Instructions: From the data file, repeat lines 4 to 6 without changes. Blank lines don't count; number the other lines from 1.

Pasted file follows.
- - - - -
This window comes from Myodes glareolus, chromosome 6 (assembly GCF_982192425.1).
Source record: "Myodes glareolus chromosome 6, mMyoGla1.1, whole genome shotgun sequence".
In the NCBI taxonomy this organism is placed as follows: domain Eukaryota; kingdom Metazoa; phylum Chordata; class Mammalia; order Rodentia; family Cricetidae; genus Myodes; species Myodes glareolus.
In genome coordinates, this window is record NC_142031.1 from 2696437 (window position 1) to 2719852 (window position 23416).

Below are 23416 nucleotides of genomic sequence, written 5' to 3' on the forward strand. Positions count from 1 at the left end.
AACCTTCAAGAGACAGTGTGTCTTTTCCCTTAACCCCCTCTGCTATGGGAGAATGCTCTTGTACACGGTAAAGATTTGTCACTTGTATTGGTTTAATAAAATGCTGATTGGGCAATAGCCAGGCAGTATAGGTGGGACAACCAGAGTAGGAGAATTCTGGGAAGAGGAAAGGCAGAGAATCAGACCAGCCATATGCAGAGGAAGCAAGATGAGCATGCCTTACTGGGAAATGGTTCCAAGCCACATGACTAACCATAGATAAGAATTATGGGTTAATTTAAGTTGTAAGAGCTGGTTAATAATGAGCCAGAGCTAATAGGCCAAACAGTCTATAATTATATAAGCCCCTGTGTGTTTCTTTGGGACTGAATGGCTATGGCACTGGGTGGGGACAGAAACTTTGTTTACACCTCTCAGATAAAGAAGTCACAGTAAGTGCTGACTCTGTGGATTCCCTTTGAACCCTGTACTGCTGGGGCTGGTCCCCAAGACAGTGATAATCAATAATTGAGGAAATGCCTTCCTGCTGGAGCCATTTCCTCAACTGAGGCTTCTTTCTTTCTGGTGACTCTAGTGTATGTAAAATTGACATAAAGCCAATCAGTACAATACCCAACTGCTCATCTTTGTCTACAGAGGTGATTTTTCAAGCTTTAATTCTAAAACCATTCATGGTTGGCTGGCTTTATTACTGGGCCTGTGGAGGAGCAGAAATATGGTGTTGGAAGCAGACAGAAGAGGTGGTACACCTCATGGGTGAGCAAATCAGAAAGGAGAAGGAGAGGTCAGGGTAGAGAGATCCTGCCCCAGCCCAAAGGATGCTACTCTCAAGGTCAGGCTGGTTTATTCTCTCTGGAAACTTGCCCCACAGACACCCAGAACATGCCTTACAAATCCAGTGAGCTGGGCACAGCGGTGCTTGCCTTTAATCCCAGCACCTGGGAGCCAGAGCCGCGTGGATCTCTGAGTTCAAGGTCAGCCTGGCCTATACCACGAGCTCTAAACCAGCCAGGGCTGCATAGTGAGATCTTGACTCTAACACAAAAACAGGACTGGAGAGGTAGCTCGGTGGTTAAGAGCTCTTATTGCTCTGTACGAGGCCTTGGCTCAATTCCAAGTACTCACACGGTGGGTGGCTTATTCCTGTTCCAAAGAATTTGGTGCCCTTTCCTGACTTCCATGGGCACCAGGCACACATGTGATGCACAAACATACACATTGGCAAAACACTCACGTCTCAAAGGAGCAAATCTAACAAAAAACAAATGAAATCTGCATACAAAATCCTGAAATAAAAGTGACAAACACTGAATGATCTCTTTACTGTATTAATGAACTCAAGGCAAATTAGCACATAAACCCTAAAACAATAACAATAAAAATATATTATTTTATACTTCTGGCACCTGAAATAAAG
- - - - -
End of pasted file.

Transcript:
In genome coordinates, this window is record NC_142031.1 from 2696437 (window position 1) to 2719852 (window position 23416).

Below are 23416 nucleotides of genomic sequence, written 5' to 3' on the forward strand. Positions count from 1 at the left end.
AACCTTCAAGAGACAGTGTGTCTTTTCCCTTAACCCCCTCTGCTATGGGAGAATGCTCTTGTACACGGTAAAGATTTGTCACTTGTATTGGTTTAATAAAATGCTGATTGGGCAATAGCCAGGCAGTATAGGTGGGACAACCAGAGTAGGAGAATTCTGGGAAGAGGAAAGGCAGAGAATCAGACCAGCCATATGCAGAGGAAGCAAGATGAGCATGCCTTACTGGGAAATGGTTCCAAGCCACATGACTAACCATAGATAAGAATTATGGGTTAATTTAAGTTGTAAGAGCTGGTTAATAATGAGCCAGAGCTAATAGGCCAAACAGTCTATAATTATATAAGCCCCTGTGTGTTTCTTTGGGACTGAATGGCTATGGCACTGGGTGGGGACAGAAACTTTGTTTACACCTCTCAGATAAAGAAGTCACAGTAAGTGCTGACTCTGTGGATTCCCTTTGAACCCTGTACTGCTGGGGCTGGTCCCCAAGACAGTGATAATCAATAATTGAGGAAATGCCTTCCTGCTGGAGCCATTTCCTCAACTGAGGCTTCTTTCTTTCTGGTGACTCTAGTGTATGTAAAATTGACATAAAGCCAATCAGTACAATACCCAACTGCTCATCTTTGTCTACAGAGGTGATTTTTCAAGCTTTAATTCTAAAACCATTCATGGTTGGCTGGCTTTATTACTGGGCCTGTGGAGGAGCAGAAATATGGTGTTGGAAGCAGACAGAAGAGGTGGTACACCTCATGGGTGAGCAAATCAGAAAGGAGAAGGAGAGGTCAGGGTAGAGAGATCCTGCCCCAGCCCAAAGGATGCTACTCTCAAGGTCAGGCTGGTTTATTCTCTCTGGAAACTTGCCCCACAGACACCCAGAACATGCCTTACAAATCCAGTGAGCTGGGCACAGCGGTGCTTGCCTTTAATCCCAGCACCTGGGAGCCAGAGCCGCGTGGATCTCTGAGTTCAAGGTCAGCCTGGCCTATACCACGAGCTCTAAACCAGCCAGGGCTGCATAGTGAGATCTTGACTCTAACACAAAAACAGGACTGGAGAGGTAGCTCGGTGGTTAAGAGCTCTTATTGCTCTGTACGAGGCCTTGGCTCAATTCCAAGTACTCACACGGTGGGTGGCTTATTCCTGTTCCAAAGAATTTGGTGCCCTTTCCTGACTTCCATGGGCACCAGGCACACATGTGATGCACAAACATACACATTGGCAAAACACTCACGTCTCAAAGGAGCAAATCTAACAAAAAACAAATGAAATCTGCATACAAAATCCTGAAATAAAAGTGACAAACACTGAATGATCTCTTTACTGTATTAATGAACTCAAGGCAAATTAGCACATAAACCCTAAAACAATAACAATAAAAATATATTATTTTATACTTCTGGCACCTGAAATAAAG